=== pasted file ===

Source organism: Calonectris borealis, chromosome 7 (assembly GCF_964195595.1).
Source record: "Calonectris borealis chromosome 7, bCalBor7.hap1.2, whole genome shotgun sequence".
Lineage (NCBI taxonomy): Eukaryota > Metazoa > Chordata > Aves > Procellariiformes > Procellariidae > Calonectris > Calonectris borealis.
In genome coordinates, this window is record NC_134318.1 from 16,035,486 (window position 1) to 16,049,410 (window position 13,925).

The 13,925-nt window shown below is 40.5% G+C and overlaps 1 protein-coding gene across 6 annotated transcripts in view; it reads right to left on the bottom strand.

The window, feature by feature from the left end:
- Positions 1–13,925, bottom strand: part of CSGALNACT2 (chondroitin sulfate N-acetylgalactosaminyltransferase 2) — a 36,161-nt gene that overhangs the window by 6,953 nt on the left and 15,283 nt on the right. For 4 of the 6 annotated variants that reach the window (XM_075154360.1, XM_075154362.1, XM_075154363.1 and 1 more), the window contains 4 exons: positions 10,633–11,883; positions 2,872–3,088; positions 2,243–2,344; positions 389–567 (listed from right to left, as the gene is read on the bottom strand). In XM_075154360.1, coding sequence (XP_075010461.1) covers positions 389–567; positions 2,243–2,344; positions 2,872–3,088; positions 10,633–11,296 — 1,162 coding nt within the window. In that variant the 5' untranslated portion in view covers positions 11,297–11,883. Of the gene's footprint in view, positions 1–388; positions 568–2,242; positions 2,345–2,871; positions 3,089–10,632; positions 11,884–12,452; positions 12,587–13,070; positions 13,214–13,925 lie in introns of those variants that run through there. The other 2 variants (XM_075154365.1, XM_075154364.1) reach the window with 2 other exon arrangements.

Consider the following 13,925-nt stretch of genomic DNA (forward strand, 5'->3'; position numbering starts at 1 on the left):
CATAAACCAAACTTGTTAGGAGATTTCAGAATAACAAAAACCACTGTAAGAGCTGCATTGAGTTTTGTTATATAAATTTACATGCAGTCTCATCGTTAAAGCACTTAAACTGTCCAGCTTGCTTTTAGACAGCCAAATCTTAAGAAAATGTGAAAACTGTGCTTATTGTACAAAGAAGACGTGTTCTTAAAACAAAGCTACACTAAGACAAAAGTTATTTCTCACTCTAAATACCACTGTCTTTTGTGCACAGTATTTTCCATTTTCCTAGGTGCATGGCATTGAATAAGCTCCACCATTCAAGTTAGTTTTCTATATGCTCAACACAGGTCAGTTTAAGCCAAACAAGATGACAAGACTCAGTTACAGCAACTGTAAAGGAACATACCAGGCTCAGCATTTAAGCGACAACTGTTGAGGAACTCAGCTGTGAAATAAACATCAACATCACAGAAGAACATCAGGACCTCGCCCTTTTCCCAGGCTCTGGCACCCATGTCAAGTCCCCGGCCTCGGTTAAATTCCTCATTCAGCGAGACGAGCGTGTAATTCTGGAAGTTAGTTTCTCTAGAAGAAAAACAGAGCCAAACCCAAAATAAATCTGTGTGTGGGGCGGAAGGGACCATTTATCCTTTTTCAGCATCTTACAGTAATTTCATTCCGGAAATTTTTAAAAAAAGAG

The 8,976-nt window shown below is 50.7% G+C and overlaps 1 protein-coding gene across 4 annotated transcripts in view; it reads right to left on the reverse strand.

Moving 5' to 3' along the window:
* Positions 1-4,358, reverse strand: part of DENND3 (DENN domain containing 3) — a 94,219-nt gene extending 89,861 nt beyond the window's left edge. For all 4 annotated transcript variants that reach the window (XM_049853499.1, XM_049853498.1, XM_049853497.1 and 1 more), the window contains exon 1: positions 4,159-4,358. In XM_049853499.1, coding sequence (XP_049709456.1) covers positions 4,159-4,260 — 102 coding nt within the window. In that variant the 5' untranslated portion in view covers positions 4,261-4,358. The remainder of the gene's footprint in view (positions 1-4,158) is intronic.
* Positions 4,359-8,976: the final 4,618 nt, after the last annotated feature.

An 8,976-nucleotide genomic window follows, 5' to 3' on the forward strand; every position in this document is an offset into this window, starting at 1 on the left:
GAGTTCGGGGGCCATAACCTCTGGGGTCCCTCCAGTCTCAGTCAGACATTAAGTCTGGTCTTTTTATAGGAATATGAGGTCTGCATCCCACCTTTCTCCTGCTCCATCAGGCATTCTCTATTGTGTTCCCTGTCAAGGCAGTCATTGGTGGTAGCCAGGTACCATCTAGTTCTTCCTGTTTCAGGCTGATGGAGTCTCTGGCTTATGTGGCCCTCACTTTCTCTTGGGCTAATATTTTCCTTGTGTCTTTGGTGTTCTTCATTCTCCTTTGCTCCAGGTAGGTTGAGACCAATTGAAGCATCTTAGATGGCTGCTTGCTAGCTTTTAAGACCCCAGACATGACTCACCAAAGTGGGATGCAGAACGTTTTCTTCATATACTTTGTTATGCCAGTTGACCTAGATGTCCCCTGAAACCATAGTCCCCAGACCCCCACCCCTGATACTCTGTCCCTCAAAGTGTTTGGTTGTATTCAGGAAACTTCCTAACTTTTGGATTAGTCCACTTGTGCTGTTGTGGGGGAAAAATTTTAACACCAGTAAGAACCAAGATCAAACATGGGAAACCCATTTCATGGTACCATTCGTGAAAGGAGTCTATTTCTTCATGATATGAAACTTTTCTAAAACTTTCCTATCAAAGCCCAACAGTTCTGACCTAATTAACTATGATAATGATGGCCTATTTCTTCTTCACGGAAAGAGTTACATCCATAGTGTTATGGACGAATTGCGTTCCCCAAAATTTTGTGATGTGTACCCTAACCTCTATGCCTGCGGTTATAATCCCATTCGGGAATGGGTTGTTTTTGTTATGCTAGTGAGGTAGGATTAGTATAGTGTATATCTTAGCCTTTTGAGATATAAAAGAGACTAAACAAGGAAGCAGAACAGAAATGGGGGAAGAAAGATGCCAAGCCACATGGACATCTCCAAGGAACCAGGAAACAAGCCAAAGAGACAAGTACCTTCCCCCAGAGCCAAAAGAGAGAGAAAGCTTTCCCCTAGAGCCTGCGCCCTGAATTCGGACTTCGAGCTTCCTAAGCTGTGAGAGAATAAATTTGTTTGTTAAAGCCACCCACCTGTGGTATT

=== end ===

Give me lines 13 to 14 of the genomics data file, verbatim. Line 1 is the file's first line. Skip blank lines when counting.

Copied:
* Positions 4,359-8,976: the final 4,618 nt, after the last annotated feature.

An 8,976-nucleotide genomic window follows, 5' to 3' on the forward strand; every position in this document is an offset into this window, starting at 1 on the left: